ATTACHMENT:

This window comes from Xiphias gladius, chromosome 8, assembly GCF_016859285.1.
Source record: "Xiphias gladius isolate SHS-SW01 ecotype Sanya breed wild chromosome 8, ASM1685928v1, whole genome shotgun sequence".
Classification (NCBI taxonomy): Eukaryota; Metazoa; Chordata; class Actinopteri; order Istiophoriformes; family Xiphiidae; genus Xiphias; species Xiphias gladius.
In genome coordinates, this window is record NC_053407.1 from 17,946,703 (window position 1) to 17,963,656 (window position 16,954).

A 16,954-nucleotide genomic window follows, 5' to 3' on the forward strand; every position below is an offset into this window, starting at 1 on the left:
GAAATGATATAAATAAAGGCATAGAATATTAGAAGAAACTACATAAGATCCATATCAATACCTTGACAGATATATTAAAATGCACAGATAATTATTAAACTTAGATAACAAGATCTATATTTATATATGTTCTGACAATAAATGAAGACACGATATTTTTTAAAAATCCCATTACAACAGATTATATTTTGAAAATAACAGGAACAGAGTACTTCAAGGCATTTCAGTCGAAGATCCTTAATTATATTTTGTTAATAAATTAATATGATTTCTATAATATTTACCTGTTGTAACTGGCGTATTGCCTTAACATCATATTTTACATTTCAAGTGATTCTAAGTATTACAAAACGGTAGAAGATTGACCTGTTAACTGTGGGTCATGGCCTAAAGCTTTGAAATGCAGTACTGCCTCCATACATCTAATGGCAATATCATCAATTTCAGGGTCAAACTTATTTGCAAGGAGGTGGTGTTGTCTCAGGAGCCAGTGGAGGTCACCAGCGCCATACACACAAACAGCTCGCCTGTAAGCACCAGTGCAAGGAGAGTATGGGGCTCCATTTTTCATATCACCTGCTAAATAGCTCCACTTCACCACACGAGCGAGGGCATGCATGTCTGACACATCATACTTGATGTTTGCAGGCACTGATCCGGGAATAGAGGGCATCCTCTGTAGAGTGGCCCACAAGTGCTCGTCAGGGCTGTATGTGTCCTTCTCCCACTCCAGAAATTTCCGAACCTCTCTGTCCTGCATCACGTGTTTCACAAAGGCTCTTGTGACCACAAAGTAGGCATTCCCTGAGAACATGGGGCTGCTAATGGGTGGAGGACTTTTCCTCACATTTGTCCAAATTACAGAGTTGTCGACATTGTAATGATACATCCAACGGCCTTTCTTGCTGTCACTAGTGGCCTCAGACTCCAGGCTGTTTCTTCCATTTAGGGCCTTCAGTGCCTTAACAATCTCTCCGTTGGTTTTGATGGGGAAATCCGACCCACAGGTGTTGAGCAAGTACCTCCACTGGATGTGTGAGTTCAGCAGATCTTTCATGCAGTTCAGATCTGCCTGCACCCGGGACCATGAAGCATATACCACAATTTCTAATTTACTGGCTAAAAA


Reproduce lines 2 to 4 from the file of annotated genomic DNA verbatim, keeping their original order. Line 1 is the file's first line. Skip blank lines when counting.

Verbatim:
Source record: "Xiphias gladius isolate SHS-SW01 ecotype Sanya breed wild chromosome 8, ASM1685928v1, whole genome shotgun sequence".
Classification (NCBI taxonomy): Eukaryota; Metazoa; Chordata; class Actinopteri; order Istiophoriformes; family Xiphiidae; genus Xiphias; species Xiphias gladius.
In genome coordinates, this window is record NC_053407.1 from 17,946,703 (window position 1) to 17,963,656 (window position 16,954).